Network Computing is part of the Informa Tech Division of Informa PLC

This site is operated by a business or businesses owned by Informa PLC and all copyright resides with them. Informa PLC's registered office is 5 Howick Place, London SW1P 1WG. Registered in England and Wales. Number 8860726.

Insider: 4-Gig's Successor Uncertain

Sales of 4-Gbit/s Fibre Channel gear are expected to dominate the SAN market for the next five years, but there is a bit of confusion about what will come next, according to the latest Byte and Switch Insider.

The report, 4-Gbit/s Fibre Channel SANs: A Market Update, maintains that the expected move to 8-Gbit/s Fibre Channel as a next step after 4-Gbit/s faces several roadblocks. First, there is a question about whether current standard copper-based twisted-pair cabling can handle the higher transmission rate over more than 25 meters. The move to 8-Gbit/s may require more expensive cabling, which would eliminate one of the biggest drivers of the current transition from 2-Gbit/s to 4-Gbit/s price parity.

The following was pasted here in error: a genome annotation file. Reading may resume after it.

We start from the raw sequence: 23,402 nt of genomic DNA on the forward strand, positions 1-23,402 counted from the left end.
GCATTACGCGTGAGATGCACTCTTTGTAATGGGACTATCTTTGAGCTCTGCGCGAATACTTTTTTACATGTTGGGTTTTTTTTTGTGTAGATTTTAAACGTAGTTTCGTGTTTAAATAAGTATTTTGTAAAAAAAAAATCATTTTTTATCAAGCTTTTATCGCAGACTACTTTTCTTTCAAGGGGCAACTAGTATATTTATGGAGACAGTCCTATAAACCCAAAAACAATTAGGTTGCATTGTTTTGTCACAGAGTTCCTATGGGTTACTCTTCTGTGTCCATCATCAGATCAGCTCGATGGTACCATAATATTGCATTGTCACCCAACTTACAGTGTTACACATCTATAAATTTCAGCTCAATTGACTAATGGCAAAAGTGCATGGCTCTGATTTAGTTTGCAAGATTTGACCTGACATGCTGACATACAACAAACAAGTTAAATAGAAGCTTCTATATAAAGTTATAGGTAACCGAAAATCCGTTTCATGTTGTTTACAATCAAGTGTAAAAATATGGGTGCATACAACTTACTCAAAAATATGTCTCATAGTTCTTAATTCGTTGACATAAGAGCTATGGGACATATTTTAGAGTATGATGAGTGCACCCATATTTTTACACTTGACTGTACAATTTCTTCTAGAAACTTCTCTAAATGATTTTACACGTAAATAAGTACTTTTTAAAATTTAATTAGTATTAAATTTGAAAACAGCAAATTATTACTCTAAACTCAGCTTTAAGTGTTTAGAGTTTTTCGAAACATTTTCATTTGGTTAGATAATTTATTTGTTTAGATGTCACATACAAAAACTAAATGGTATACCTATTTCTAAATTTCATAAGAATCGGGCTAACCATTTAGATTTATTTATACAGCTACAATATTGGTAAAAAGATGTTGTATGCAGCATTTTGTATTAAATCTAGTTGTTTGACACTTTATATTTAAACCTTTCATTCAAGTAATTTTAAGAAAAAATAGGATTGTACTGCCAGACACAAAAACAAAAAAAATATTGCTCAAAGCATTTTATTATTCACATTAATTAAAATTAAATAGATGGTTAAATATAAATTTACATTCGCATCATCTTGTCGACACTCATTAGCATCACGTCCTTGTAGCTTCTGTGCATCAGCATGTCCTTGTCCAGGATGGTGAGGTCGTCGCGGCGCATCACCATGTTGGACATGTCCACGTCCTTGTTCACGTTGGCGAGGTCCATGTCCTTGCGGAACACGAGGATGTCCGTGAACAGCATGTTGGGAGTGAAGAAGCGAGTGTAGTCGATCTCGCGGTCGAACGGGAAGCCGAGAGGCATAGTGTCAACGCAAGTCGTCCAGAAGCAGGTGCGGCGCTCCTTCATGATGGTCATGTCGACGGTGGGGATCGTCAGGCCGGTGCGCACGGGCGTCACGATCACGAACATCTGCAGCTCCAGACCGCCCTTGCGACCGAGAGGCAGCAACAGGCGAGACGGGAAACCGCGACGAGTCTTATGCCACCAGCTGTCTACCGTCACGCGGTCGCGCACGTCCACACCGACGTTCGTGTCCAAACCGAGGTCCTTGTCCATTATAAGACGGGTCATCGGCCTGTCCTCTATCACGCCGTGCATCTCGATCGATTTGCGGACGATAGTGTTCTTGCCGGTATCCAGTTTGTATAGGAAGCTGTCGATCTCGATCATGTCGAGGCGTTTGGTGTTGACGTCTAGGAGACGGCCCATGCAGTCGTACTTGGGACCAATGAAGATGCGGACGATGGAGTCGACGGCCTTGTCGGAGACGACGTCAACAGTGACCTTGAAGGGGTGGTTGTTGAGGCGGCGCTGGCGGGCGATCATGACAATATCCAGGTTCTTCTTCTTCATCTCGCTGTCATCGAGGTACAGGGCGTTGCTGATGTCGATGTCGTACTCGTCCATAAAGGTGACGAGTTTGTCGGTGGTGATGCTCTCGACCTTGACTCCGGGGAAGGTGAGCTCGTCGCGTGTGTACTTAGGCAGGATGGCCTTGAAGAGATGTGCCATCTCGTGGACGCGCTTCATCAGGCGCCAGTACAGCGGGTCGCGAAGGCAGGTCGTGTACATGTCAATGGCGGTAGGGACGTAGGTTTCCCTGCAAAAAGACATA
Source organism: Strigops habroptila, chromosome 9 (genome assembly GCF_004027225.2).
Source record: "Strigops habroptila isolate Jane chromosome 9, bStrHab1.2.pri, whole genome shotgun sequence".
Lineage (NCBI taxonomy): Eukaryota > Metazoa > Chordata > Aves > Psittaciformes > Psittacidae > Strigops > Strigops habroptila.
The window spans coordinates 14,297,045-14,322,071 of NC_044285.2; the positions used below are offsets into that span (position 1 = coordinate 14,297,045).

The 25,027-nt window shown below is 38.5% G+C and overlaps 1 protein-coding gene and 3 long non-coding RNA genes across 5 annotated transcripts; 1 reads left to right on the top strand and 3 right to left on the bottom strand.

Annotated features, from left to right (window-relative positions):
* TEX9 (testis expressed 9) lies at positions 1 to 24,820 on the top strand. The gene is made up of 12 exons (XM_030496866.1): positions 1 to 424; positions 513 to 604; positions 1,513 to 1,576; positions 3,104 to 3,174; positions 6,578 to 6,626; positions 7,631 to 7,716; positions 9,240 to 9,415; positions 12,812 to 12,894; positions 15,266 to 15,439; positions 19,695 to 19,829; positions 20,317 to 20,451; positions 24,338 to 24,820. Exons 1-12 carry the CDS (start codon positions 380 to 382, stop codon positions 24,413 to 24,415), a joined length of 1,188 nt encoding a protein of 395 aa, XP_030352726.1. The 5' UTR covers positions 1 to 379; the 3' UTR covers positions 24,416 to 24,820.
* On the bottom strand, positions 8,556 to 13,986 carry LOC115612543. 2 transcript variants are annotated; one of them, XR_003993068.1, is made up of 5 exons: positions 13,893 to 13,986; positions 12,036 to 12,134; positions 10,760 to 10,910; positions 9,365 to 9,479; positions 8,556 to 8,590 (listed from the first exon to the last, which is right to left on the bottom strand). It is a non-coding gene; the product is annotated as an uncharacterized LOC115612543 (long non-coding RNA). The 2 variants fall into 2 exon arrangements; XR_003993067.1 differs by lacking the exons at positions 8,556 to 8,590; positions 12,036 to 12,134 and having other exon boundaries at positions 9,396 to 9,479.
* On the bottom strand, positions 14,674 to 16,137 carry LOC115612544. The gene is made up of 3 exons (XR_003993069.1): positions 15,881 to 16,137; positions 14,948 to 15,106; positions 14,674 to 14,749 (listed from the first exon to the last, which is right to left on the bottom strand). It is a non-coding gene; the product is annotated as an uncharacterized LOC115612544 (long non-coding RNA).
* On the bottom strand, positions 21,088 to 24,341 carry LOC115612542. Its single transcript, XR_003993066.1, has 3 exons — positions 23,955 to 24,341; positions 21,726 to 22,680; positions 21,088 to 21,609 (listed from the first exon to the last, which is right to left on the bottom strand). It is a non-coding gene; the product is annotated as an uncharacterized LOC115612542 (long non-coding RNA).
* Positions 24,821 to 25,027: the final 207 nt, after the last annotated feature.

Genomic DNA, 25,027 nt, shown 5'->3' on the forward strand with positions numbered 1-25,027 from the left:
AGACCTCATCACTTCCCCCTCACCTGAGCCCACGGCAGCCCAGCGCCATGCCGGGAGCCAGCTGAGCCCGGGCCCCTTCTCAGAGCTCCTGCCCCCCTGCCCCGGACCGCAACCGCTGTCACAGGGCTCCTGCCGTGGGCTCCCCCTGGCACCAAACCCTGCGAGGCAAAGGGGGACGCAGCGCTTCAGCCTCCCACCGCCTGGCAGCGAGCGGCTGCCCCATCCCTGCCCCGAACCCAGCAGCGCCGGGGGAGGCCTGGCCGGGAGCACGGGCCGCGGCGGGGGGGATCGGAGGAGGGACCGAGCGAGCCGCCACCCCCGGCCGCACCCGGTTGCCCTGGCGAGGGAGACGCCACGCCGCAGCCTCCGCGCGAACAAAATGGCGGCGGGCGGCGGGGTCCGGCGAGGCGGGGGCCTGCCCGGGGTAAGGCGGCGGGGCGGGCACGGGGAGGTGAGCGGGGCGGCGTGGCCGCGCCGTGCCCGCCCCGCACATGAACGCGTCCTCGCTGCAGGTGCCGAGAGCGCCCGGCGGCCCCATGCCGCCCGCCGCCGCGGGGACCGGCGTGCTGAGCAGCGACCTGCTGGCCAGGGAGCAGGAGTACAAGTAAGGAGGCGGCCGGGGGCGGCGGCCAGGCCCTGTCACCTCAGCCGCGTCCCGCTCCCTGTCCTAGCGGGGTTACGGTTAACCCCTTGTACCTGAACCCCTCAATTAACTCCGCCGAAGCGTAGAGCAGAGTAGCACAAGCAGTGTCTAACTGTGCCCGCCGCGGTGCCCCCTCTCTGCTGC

"As with most types of cabling, the distance capability tends to decrease as the data transmission rate increases," research analyst Martin Courtney writes. "Single-mode fiber is well equipped to handle long distances, but the higher dispersion rate in thicker multimode fiber can cause problems. It is not yet clear if 8-Gbit/s transmissions can be extended to 100 meters without adding new transceivers, which is likely to push up the cost of 8-Gbit/s components."

Courtney also points out that transmission engineers and cabling standards bodies have time to work out a way to keep costs down. But that's not the only issue regarding a move to 8-Gbit/s Fibre Channel.

The report says the Fibre Channel Industry Association (FCIA) standards group is hedging its bets with two sets of specs. The Base2 Fibre Channel specs double the capacity each time, allowing the jump from 2- to 4- to 8-Gbit/s and so on, while remaining backward compatible. However, the FCIA also has a Base10 specification for 10-Gbit/s Fibre Channel and perhaps 20-Gbit/s down the road.

  • 1